5 found
Sort by:
  1. Jon Parkin (forthcoming). Thomas Hobbes and the Problem of Self-Censorship. History of European Ideas.
     
    My bibliography  
     
    Export citation  
  2. Jon Parkin (2013). Baiting the Bear: The Anglicant Attack on Hobbes in the Later 1660s. History of Political Thought 34 (3):421-458.
    During the later 1660s Thomas Hobbes clearly believed that he was being targeted by dangerous enemies but to date little evidence has been brought to substantiate Hobbes's claims. This article considers evidence suggesting that Hobbes was in fact in danger from clerical and lay enemies who regarded the elderly thinker as a dangerous ideological threat to church and state. What they did, and how Hobbes responded to their actions, helps us to understand the philosopher's place in the politics of the (...)
    Direct download (2 more)  
     
    My bibliography  
     
    Export citation  
  3. Jon Parkin (2010). Hobbes. In S. J. Savonius-Wroth Paul Schuurman & Jonathen Walmsley (eds.), The Continuum Companion to Locke. Continuum. 61--5.
     
    My bibliography  
     
    Export citation  
  4. Jon Parkin (2007). Taming the Leviathan: The Reception of the Political and Religious Ideas of Thomas Hobbes in England, 1640-1700. Cambridge University Press.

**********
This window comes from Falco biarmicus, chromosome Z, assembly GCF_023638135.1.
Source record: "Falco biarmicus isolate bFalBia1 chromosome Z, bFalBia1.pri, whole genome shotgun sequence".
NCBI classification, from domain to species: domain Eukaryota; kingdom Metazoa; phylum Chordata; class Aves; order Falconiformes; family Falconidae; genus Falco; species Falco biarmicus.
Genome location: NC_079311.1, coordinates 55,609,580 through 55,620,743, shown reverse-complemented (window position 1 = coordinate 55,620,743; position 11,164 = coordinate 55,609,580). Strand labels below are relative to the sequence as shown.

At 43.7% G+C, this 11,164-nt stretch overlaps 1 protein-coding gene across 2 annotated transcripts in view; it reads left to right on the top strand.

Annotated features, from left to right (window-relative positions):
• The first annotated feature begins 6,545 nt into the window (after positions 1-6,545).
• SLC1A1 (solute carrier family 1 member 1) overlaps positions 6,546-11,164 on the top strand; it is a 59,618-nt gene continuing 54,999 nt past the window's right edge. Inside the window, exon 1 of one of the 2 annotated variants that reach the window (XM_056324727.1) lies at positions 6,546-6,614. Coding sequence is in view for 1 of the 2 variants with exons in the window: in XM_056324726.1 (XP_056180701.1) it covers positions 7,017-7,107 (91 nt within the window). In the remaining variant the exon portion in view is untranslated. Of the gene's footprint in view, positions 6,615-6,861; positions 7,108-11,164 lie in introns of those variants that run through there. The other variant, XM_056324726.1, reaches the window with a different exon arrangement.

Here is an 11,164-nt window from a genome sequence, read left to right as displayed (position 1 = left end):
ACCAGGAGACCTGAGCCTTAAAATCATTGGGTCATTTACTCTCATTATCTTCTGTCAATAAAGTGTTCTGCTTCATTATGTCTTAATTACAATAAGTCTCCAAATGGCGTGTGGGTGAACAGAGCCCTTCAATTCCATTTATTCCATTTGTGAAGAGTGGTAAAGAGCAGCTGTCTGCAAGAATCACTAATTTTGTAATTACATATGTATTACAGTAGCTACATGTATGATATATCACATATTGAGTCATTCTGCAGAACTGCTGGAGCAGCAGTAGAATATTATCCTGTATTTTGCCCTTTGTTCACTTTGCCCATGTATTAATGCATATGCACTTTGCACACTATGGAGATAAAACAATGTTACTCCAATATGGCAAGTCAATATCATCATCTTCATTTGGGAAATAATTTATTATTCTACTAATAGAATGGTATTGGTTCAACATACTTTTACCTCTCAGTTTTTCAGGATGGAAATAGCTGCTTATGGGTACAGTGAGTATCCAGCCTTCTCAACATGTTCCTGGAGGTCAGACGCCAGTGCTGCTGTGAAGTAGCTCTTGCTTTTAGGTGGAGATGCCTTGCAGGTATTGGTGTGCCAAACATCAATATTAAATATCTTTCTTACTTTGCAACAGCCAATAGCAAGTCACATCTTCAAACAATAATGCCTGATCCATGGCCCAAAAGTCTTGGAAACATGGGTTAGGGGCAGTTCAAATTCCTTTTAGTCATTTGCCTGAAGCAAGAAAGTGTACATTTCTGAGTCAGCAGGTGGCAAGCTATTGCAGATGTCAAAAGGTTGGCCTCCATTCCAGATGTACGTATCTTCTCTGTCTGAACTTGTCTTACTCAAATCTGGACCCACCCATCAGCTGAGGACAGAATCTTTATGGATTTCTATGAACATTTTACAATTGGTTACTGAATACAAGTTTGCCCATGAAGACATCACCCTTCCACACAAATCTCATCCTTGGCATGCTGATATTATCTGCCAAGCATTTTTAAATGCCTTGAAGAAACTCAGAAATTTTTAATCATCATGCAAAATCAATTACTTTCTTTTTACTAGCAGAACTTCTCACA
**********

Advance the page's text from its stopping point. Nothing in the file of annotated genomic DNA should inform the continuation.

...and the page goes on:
Thomas Hobbes is widely acknowledged to be the most important political philosopher to have written in English. Taming the Leviathan is a wide-ranging study of the English reception of Hobbes’s political and religious ideas. In the first book-length treatment of the topic for over forty years, Jon Parkin follows the fate of Hobbes’s texts (particularly Leviathan) and the development of his controversial reputation during the seventeenth century, revealing the stakes in the critical discussion of the philosopher and his ideas. Revising (...)
     
    My bibliography  
     
    Export citation  
  5. Jon Parkin (1999). Science, Religion, and Politics in Restoration England: Richard Cumberland's De Legibus Naturae. Royal Historical Society/Boydell Press.
    A new perspective on the interaction of science, religion and politics in Restoration England, based on discussion of Cumberland's De legibus naturae.
    Direct download  
     
    My bibliography  
     
    Export citation